I don’t normally recommend books that make me feel gross but then I read Perfume by Patrick Suskind and here we are. As is hinted by the title, Perfume focuses on scents. It is the story of Jean-Baptiste Grenouille, a man born with no natural scent of his own but a preternatural sense of smell. The problem for the orphaned Grenouille is that very little in 18th century Paris is very pleasant to smell. The way some novels describe stunning landscapes or mellifluous sounds, Perfume describes scents. And many of these scents are unpleasant, even horrific. Grenouille takes them all in though; he doesn’t discriminate between “good” or “bad” smells. He smells them all, sometimes from miles away, and he catalogs them in his twisted mind. He is, as he is described several times, an abomination. As he makes his way through the world, portending or causing havoc, he receives training as a perfumer and then his ideas begin to take shape.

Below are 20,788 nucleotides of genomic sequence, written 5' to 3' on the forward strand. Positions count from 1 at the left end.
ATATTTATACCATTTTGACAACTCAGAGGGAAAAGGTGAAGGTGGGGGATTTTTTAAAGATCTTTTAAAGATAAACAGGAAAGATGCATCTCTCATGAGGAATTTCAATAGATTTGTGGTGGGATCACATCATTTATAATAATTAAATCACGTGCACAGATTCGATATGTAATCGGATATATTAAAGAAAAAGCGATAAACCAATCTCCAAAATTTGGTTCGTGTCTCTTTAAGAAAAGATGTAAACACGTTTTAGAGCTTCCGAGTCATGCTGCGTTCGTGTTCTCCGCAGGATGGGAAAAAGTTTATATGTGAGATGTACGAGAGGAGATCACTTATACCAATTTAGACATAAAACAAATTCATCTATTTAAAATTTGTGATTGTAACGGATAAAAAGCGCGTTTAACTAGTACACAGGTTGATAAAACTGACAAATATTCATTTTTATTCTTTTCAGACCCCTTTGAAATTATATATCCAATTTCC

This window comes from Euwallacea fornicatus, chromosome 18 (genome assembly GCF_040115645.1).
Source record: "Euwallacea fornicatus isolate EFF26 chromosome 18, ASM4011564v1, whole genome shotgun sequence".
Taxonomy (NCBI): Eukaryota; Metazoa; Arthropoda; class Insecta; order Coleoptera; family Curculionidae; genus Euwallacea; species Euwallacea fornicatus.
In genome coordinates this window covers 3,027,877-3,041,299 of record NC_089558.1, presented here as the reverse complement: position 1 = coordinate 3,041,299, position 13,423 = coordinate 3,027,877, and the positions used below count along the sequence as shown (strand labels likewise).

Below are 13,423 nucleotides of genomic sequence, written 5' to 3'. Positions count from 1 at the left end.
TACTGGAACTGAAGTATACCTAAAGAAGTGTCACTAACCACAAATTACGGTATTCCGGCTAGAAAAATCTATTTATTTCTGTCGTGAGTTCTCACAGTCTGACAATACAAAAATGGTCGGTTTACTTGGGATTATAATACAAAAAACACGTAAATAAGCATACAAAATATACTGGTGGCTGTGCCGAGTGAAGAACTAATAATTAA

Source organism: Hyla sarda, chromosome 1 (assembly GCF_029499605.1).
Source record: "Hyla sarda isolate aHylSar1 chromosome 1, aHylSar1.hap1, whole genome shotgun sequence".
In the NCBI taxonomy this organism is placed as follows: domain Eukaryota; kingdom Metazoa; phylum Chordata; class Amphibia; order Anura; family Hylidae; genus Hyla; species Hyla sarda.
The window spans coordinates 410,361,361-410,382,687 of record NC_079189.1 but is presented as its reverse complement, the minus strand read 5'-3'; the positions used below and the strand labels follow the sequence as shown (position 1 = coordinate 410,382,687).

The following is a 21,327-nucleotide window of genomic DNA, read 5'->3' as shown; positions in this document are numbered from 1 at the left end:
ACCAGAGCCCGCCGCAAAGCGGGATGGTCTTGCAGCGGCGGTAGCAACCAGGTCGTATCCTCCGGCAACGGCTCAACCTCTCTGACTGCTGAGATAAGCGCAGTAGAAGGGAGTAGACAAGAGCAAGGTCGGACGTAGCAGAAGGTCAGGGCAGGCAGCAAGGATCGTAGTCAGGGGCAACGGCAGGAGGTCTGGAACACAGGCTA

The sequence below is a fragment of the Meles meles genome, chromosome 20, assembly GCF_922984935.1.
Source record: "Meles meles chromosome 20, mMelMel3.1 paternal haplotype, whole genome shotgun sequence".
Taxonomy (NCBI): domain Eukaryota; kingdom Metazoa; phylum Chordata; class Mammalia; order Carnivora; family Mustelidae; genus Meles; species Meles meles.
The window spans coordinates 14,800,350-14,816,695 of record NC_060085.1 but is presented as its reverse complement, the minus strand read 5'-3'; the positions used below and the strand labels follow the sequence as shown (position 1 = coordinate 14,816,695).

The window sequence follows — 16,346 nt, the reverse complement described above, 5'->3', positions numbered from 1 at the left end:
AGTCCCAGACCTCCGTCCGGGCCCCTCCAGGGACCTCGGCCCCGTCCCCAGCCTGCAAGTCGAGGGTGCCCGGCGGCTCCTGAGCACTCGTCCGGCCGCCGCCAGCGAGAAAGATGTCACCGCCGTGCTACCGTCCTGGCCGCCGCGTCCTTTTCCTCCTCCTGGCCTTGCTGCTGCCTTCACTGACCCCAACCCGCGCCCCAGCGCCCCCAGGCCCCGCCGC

I hesitate to give too much of the plot away, not that the book is a mystery but very little of it goes as you might expect. One thing that Suskind gets across vividly is how powerful smells are and how people ignore that fact. Just the descriptions of the smells of Paris are enough to raise goose bumps. Despite being uncomfortable, I found myself wanting to start a new chapter as soon as I finished one. The story is so unusual and the characters (reminiscent of Flannery O’Connor) are almost uniformly terrible people so I had to find out what was going to happen to them all. It is a quick, compelling read and the closer we get to Halloween, the more sense there is to reading something that makes you uneasy. As I said, I don’t want to give too much away but I can’t help but mention that the ending is odd and wholly unexpected…until you think back on how Suskind, with almost no editorializing, wrote of the bizarre events that led to the conclusion.
If you like Perfume, you should check out In Utero by Nirvana which includes the song “Scentless Apprentice” inspired by the novel.